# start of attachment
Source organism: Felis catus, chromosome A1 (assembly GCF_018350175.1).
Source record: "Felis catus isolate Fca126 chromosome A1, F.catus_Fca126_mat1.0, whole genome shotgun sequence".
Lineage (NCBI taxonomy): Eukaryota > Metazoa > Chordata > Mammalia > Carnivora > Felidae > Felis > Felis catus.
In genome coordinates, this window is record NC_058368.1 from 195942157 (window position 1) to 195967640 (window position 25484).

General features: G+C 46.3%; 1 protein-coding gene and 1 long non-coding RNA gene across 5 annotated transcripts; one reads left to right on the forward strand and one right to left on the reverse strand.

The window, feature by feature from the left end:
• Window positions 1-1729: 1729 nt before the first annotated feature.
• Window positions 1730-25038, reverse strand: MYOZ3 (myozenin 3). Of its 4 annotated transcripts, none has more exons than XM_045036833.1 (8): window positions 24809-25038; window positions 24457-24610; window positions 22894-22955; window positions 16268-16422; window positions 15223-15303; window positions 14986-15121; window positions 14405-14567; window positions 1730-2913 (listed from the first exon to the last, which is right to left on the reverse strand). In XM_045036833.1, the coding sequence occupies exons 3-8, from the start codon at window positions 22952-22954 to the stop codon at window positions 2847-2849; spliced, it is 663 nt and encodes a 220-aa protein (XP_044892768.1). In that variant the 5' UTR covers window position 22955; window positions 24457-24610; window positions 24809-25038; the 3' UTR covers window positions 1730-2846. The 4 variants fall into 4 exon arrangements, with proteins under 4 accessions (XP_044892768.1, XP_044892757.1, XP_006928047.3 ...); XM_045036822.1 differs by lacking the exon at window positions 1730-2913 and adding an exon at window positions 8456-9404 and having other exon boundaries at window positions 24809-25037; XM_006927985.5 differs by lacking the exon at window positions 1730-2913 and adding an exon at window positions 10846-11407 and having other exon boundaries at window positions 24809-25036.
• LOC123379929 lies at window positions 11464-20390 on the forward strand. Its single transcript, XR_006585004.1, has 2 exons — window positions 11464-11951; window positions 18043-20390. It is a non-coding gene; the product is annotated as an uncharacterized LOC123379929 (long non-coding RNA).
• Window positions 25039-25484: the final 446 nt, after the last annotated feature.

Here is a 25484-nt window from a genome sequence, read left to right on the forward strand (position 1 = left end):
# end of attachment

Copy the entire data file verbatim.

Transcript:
Source organism: Felis catus, chromosome A1 (assembly GCF_018350175.1).
Source record: "Felis catus isolate Fca126 chromosome A1, F.catus_Fca126_mat1.0, whole genome shotgun sequence".
Lineage (NCBI taxonomy): Eukaryota > Metazoa > Chordata > Mammalia > Carnivora > Felidae > Felis > Felis catus.
In genome coordinates, this window is record NC_058368.1 from 195942157 (window position 1) to 195967640 (window position 25484).

General features: G+C 46.3%; 1 protein-coding gene and 1 long non-coding RNA gene across 5 annotated transcripts; one reads left to right on the forward strand and one right to left on the reverse strand.

The window, feature by feature from the left end:
• Window positions 1-1729: 1729 nt before the first annotated feature.
• Window positions 1730-25038, reverse strand: MYOZ3 (myozenin 3). Of its 4 annotated transcripts, none has more exons than XM_045036833.1 (8): window positions 24809-25038; window positions 24457-24610; window positions 22894-22955; window positions 16268-16422; window positions 15223-15303; window positions 14986-15121; window positions 14405-14567; window positions 1730-2913 (listed from the first exon to the last, which is right to left on the reverse strand). In XM_045036833.1, the coding sequence occupies exons 3-8, from the start codon at window positions 22952-22954 to the stop codon at window positions 2847-2849; spliced, it is 663 nt and encodes a 220-aa protein (XP_044892768.1). In that variant the 5' UTR covers window position 22955; window positions 24457-24610; window positions 24809-25038; the 3' UTR covers window positions 1730-2846. The 4 variants fall into 4 exon arrangements, with proteins under 4 accessions (XP_044892768.1, XP_044892757.1, XP_006928047.3 ...); XM_045036822.1 differs by lacking the exon at window positions 1730-2913 and adding an exon at window positions 8456-9404 and having other exon boundaries at window positions 24809-25037; XM_006927985.5 differs by lacking the exon at window positions 1730-2913 and adding an exon at window positions 10846-11407 and having other exon boundaries at window positions 24809-25036.
• LOC123379929 lies at window positions 11464-20390 on the forward strand. Its single transcript, XR_006585004.1, has 2 exons — window positions 11464-11951; window positions 18043-20390. It is a non-coding gene; the product is annotated as an uncharacterized LOC123379929 (long non-coding RNA).
• Window positions 25039-25484: the final 446 nt, after the last annotated feature.

Here is a 25484-nt window from a genome sequence, read left to right on the forward strand (position 1 = left end):